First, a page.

• Hornbooks, Concise Hornbooks, and Nutshells.
  • Selection of flash cards, course outlines, Examples & Explanations, and more.

 


Featured New Title: The Prison Letters of Nelson Mandela

Posted Apr 15, 2019

New to our collection is the book, The Prison Letters of Nelson Mandela, edited by Sahm Venter. It is available in the library stacks, Call # DT1974 .M35.

From the Publisher:

Arrested in 1962 as South Africa’s apartheid regime intensified its brutal campaign against political opponents, forty-four-year-old lawyer and African National Congress activist Nelson Mandela had no idea that he would spend the next twenty-seven years in jail. During his 10,052 days of incarceration, the future leader of South Africa wrote a multitude of letters to unyielding prison authorities, fellow activists, government officials, and, most memorably, to his courageous wife, Winnie, and his five children. Now, 255 of these letters, many of which have never been published, provide exceptional insight into how Mandela maintained his inner spirits while living in almost complete isolation, and how he engaged with an outside world that became increasingly outraged by his plight.

Organized chronologically and divided by the four venues in which he was held as a sentenced prisoner, The Prison Letters of Nelson Mandela begins in Pretoria Local Prison, where Mandela was held following his 1962 trial. In 1964, Mandela was taken to Robben Island Prison, where a stark existence was lightened only by visits and letters from family. After eighteen years, Mandela was transferred to Pollsmoor Prison, a large complex outside of Cape Town with beds and better food, but where he and four of his comrades were confined to a rooftop cell, apart from the rest of the prison population. Finally, Mandela was taken to Victor Verster Prison in 1988, where he was held until his release on February 11, 1990.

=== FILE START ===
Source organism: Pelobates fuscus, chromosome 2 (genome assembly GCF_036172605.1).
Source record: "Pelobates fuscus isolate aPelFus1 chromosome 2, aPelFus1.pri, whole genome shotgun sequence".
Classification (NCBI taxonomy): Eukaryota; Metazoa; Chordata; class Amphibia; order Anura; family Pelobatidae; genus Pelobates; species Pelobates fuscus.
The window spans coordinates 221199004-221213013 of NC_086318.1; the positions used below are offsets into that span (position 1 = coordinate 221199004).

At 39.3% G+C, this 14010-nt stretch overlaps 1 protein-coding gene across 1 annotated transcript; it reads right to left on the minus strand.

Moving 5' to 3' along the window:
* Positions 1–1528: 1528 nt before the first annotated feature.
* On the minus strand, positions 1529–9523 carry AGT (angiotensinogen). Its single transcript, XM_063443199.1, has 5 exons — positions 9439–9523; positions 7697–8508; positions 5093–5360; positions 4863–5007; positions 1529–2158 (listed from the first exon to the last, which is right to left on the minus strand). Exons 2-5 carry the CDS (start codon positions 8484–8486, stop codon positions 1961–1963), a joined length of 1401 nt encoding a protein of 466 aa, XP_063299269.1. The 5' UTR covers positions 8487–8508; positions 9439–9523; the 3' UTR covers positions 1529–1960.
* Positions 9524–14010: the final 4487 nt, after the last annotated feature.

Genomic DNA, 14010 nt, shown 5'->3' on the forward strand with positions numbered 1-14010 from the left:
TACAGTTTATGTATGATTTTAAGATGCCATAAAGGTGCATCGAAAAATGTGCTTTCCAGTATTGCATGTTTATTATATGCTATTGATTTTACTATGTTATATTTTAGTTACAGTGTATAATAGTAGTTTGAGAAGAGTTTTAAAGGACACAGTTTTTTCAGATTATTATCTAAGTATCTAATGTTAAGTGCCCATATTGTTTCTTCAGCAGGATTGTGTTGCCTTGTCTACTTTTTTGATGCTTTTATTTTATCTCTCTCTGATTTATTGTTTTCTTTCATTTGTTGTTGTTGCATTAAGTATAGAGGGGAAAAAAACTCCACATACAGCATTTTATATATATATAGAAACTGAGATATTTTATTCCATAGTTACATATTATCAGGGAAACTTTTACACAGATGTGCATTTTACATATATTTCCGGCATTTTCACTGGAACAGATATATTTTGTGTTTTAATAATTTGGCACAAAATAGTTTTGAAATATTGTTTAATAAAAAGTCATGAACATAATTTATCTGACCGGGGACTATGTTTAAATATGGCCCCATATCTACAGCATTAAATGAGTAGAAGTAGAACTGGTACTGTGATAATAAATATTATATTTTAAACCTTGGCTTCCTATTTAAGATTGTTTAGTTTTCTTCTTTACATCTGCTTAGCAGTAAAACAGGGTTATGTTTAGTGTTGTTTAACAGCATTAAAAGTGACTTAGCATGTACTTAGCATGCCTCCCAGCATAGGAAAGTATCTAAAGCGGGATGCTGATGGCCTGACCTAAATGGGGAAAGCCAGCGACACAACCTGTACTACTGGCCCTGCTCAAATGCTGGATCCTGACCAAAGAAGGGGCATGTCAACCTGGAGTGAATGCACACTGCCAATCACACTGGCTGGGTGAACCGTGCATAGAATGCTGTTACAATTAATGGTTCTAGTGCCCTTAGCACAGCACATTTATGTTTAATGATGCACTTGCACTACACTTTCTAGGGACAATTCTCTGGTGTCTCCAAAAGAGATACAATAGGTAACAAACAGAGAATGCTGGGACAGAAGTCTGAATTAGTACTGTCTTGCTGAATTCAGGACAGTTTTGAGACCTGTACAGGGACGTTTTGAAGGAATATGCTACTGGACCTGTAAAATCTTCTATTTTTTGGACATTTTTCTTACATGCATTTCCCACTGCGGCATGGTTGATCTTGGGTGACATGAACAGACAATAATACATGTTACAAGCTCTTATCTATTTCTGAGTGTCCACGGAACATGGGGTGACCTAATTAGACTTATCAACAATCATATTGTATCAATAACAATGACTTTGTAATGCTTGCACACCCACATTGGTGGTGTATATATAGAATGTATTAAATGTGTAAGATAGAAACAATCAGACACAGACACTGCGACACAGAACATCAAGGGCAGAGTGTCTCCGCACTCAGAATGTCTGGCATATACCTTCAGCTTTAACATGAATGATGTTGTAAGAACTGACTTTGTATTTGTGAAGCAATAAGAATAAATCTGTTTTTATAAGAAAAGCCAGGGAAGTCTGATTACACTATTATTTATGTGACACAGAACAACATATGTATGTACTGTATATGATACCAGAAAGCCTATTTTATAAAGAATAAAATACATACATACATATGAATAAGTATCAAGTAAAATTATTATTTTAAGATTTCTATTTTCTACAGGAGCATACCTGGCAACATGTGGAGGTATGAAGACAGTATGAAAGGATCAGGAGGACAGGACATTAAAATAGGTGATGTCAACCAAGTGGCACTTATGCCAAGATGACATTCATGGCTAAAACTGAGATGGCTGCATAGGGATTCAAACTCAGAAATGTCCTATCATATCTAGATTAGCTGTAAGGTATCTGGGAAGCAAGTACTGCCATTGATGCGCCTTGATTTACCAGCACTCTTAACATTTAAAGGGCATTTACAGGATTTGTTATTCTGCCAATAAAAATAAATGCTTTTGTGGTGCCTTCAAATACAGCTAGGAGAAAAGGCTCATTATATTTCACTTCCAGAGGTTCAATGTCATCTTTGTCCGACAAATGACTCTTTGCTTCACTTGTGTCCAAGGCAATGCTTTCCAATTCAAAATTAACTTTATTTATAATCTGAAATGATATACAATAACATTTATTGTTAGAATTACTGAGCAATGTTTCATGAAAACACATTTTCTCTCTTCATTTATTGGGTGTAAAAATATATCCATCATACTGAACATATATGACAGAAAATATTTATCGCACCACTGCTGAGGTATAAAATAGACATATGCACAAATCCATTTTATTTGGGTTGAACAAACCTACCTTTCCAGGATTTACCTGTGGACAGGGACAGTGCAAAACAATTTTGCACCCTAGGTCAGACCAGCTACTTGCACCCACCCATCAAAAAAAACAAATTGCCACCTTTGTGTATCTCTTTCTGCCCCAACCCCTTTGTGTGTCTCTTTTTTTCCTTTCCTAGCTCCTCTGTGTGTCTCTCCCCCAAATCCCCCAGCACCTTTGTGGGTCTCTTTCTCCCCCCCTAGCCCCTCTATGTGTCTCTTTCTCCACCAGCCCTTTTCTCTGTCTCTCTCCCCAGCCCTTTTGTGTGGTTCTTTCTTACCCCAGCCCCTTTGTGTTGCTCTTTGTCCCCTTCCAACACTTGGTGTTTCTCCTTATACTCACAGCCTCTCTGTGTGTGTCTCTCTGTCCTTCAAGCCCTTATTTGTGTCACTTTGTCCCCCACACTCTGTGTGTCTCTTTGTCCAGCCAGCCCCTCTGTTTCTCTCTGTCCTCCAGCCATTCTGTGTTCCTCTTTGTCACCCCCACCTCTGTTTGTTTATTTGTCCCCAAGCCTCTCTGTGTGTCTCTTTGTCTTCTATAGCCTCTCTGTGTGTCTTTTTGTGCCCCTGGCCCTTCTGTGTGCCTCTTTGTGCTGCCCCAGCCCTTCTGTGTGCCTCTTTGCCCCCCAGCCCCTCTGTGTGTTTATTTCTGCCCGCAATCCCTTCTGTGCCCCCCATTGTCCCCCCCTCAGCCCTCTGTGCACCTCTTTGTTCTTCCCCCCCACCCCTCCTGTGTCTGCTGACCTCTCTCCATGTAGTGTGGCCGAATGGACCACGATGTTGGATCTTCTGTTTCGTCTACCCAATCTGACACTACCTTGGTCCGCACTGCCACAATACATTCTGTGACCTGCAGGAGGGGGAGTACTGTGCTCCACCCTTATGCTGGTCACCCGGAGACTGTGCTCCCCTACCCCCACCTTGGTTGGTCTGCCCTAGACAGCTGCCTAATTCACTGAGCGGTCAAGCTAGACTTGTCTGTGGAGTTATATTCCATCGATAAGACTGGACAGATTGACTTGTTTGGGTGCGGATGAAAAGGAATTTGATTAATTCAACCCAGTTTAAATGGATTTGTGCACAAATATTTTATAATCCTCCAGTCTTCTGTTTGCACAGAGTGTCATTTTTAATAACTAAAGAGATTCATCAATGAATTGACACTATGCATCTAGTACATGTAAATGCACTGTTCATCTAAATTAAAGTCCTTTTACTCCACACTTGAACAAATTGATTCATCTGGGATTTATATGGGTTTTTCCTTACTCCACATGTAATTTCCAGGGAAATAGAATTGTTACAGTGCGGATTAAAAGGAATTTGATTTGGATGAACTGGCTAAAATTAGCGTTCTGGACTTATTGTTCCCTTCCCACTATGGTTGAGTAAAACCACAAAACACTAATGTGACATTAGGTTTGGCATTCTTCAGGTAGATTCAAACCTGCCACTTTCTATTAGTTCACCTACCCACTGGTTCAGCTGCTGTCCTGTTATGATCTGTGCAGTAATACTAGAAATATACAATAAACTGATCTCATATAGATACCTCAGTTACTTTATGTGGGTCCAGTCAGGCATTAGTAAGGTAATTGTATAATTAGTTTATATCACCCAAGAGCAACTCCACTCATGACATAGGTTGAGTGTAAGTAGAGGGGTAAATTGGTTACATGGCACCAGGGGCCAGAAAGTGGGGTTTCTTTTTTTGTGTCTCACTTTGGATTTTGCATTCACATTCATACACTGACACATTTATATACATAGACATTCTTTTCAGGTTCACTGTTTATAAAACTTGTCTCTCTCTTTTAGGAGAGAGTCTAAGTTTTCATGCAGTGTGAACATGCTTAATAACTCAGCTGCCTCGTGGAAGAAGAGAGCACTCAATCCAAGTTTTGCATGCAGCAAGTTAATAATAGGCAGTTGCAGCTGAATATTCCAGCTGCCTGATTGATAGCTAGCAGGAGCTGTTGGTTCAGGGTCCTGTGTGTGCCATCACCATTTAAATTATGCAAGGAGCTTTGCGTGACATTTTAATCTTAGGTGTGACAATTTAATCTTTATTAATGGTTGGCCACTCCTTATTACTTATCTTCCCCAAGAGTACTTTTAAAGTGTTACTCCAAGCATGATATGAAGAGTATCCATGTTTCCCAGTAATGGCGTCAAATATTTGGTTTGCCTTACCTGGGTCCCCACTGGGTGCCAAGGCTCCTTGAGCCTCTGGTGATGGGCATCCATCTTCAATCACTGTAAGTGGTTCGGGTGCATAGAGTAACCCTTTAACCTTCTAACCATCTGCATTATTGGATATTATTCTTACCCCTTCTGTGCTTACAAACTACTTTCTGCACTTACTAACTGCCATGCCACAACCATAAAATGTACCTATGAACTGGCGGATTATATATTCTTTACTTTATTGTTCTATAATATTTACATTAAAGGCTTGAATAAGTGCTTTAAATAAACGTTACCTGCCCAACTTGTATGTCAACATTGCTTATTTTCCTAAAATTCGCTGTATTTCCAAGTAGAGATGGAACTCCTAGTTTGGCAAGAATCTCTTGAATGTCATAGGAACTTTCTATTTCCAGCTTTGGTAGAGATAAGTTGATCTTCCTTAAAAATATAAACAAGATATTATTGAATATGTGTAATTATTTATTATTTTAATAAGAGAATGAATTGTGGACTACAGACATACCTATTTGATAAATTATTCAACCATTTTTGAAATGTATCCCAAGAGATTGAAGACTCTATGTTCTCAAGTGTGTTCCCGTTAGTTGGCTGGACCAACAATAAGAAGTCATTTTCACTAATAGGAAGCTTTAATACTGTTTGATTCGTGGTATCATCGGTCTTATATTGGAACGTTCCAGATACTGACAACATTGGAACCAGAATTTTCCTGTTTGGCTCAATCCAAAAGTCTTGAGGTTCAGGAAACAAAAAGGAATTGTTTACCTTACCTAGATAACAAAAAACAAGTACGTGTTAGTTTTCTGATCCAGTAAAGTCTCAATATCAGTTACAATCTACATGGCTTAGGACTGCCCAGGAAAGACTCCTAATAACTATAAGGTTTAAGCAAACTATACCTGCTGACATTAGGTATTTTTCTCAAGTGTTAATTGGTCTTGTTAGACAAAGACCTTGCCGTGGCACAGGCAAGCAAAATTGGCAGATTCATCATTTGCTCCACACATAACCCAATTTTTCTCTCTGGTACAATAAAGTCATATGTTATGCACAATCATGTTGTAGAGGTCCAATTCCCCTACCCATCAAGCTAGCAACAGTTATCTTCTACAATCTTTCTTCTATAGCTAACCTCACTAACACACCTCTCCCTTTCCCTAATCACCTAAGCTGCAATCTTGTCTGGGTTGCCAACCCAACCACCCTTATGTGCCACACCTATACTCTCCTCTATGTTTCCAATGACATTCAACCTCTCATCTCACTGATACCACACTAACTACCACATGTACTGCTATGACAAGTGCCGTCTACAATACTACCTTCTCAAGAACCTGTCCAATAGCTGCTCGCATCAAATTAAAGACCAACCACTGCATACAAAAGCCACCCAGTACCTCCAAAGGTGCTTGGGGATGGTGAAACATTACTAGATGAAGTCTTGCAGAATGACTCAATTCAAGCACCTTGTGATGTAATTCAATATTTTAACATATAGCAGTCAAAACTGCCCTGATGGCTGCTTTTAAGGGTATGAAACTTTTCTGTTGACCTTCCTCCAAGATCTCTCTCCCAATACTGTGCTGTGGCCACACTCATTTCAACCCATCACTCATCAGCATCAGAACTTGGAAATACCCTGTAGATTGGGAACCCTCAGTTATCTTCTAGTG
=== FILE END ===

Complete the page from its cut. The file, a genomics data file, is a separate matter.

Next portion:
With accompanying facsimiles of some of his actual letters, this landmark volume reveals how Mandela, a lawyer by training, advocated for prisoners’ human rights. It reveals him to be a loving father, who wrote to his daughter, “I sometimes wish science could invent miracles and make my daughter get her missing birthday cards and have the pleasure of knowing that her Pa loves her,” aware that photos and letters he sent had simply disappeared.

More painful still are the letters written in 1969, when Mandela―forbidden from attending the funerals of his mother and his son Thembi―was reduced to consoling family members through correspondence. Yet, what emerges most powerfully is Mandela’s unfaltering optimism: “Honour belongs to those who never forsake the truth even when things seem dark & grim, who try over and & over again, who are never discouraged by insults, humiliation & even defeat.”

Whether providing unwavering support to his also-imprisoned wife or outlining a human-rights philosophy that resonates today, The Prison Letters of Nelson Mandela reveals the heroism of a man who refused to compromise his moral values in the face of extraordinary punishment. Ultimately, these letters position Mandela as one of the most inspiring figures of the twentieth century.

From The Prison Letters of Nelson Mandela

“A new world will be won not by those who stand at a distance with their arms folded, but by those who are in the arena, whose garments are torn by storms & whose bodies are maimed in the course of contest.”

“I am convinced that floods of personal disaster can never drown a determined revolutionary nor can the cumulus of misery that accompanies tragedy suffocate him.”

“My respect for human beings is based, not on the colour of a man’s skin nor authority he may wield, but purely on merit.”

“A good pen can also remind us of the happiest moments in our lives, bring noble ideas into our dens, our blood & our souls. It can turn tragedy into hope & victory.”

 prison-letters-nelson-mandela.jpg